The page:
44.9 F

Davis, California

Sunday, April 14, 2024

Regents discuss de-freezing UC tuition

The UC Board of Regents met on March 19 to discuss the developments in the 2014-15 budget. Although Gov. Jerry Brown did increase the UC budget by five percent in his proposed budget, it leaves the UC with a $124 million shortfall.

Due to this shortfall, the UC Regents said they doubt the current tuition freeze could be upheld in the 2016-17 school year.

Brown’s proposed budget, which was leaked and then officially released in January, allocated five percent more money for the UC system than the budget had the year before. However, the UC Regents had requested a 10 percent increase in funding in November to cover mandatory costs.

As reported by the Daily Californian, the California legislative analyst’s office proposed a budget that would return the UC system to a “workload” budget, which would be dependent on $78 million from tuition leading to a nearly four percent increase.

According to Kelly Ratliff, associate vice chancellor of budget at UC Davis, mandatory costs include salary increases for faculty and staff, contributions to retirement, healthcare and the maintenance of campus buildings.

“Over the last five years the state cut the budget a ton and there were tuition increases but they never fully offset the state cuts,” Ratliff said.

Additionally, these mandatory costs have increased over the years. Specifically, according to Ratliff, the salary increases for the faculty and staff have been lagging behind the industry standard.

“If the state doesn’t give us enough money to cover those costs and the tuition stays flat, we need to be in a mode of cutting budgets to make things work, we’ve done so much cutting in recent years it’s really hard to see how you could keep doing those kinds of cuts without really harming the academic program,” Ratliff said.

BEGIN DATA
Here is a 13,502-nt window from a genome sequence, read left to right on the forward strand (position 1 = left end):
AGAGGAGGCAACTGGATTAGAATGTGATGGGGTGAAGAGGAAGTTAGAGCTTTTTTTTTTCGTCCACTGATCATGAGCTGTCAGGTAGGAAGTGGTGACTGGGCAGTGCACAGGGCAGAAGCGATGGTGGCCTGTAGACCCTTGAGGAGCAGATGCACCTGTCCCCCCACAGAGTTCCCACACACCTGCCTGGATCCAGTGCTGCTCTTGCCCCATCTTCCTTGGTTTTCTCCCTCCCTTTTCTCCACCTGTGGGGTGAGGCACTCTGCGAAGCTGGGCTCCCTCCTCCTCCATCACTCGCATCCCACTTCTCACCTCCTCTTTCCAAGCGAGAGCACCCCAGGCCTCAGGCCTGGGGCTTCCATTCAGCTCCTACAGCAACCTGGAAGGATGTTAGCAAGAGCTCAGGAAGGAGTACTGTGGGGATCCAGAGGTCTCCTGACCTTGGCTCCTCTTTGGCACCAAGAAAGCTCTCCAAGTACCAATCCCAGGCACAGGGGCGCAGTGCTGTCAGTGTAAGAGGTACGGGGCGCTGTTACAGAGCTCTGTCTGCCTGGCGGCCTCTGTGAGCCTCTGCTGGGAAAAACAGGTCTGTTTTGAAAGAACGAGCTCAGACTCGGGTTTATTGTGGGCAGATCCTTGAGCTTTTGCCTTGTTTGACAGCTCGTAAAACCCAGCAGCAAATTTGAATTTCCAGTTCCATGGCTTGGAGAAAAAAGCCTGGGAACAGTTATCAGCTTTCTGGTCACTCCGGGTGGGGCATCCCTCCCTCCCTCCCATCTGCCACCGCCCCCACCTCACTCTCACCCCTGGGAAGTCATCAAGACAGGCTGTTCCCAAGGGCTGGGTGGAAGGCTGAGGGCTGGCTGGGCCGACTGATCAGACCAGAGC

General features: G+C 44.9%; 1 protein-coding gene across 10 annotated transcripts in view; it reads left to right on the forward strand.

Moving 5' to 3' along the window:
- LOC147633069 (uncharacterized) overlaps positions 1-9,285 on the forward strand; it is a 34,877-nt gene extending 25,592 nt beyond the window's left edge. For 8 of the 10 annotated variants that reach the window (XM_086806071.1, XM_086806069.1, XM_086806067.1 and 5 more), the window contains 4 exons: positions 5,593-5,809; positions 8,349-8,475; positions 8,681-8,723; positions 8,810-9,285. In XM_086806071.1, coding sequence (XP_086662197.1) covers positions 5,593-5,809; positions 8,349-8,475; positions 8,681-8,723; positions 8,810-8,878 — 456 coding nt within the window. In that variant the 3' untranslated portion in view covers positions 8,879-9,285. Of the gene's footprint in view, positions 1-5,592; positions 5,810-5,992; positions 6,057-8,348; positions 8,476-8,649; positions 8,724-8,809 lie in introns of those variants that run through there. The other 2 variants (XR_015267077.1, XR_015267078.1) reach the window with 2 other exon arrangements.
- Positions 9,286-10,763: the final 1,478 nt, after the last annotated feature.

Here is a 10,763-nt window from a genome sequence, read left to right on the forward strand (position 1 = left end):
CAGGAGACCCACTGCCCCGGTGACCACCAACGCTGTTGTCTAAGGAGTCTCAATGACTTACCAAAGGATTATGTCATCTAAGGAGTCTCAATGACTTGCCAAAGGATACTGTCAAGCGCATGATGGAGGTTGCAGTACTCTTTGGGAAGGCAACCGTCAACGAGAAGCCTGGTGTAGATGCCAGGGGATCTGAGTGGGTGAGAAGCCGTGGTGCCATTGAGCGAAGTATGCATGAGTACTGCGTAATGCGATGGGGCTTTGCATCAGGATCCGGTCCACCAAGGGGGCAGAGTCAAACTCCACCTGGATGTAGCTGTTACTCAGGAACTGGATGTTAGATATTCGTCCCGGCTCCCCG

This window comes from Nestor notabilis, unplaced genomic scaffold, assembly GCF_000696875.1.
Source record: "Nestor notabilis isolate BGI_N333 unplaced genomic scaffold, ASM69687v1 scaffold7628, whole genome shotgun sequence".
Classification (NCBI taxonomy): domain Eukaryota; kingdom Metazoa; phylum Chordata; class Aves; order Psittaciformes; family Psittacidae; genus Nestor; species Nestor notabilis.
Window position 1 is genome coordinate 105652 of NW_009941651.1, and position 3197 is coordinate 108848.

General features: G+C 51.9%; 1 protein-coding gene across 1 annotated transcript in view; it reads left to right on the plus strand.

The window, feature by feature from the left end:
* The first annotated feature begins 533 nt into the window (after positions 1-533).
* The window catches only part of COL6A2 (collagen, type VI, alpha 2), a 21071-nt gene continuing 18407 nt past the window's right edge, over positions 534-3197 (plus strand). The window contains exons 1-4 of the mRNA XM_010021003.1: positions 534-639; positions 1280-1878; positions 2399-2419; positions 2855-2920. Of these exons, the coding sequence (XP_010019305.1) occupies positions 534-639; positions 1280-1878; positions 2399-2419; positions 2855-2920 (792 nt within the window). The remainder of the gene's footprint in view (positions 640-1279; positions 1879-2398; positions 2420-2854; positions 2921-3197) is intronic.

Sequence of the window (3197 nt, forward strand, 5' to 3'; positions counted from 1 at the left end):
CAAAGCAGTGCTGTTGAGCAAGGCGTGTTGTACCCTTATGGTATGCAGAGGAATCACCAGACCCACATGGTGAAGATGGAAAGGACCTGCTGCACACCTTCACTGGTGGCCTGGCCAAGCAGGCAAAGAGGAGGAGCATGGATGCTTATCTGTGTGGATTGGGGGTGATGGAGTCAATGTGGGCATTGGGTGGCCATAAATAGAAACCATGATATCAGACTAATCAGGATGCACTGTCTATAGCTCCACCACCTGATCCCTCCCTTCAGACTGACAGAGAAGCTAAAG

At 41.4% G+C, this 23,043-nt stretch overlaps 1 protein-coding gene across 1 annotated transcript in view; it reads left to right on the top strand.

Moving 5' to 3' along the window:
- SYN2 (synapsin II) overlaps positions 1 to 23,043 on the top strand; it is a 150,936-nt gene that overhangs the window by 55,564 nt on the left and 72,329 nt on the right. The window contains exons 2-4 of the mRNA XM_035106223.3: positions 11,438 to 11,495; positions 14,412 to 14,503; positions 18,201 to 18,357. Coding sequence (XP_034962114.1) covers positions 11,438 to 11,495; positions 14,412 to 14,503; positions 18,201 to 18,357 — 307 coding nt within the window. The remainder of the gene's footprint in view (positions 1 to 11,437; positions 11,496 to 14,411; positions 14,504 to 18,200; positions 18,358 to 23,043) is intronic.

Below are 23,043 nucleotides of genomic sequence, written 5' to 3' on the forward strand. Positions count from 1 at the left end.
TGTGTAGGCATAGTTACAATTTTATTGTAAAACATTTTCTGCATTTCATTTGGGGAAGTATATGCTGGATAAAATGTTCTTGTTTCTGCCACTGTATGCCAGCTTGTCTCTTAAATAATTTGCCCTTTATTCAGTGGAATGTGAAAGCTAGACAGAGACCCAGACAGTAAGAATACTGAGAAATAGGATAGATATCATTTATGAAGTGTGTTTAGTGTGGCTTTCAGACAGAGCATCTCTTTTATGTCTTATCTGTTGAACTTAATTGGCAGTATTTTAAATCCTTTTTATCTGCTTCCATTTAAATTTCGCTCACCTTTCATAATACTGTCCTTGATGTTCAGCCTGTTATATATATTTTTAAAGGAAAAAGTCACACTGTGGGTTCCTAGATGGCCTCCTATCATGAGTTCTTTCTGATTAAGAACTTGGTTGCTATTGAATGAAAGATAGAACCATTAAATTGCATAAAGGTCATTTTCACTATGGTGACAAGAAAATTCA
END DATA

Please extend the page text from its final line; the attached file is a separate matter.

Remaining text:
Increases in tuition were discussed to fill the gap left by the lack of state funding, however, UC President Janet Napolitano said in a statement that the tuition will stay frozen for the 2014-15 school year and if the tuition is to be increased, there will be modest and predictable increases.

“There’s still a lot of discussion to be had, obviously with regards to what this budget will be. We are grateful for the five percent the governor has proposed and we could end up with a little more when the budget deliberations are all said and done and that is something we are hopeful for,” said Adrian Lopez, the director of State Government Relations for UC Davis.

As far as financial aid goes, Lopez said that when there is an increase in the budget there is also an increase in financial aid to help low income families pay tuition.

However, for families that don’t qualify for financial aid, this increase could be devastating. For Rachel Vogel, a second-year nutrition science major, the current UC tuition is already posing a challenge to her family.

“By raising fees even further, I myself am going to have to take out student loans, even though my parents want to be able to pay for my undergraduate education. They’ve been looking into options such as selling the house and way downsizing in order to not go bankrupt. Increasing tuition only worsens the situation,” Vogel said in an email.

Although Vogel will not have to worry about an increase until her fourth year at UC Davis, she is disappointed that the tuition is not what she had planned on when she chose to come to UC Davis two years ago.

“The cost of attending UC Davis puts financial and emotional strain on my family, and it makes me worry that I made the wrong choice putting my family through this much stress,” Vogel said.

Vogel continues to work a minimum wage job to help pay for textbooks, but her income will never be enough to ease the financial strain on her family.

“The important thing to note here is the tuition is frozen for the 2014-15 year and anything beyond that is speculative. It’s too early to tell,” Lopez said.

SYDNEY COHEN can be reached at city@theaggie.org.


Please enter your comment!
Please enter your name here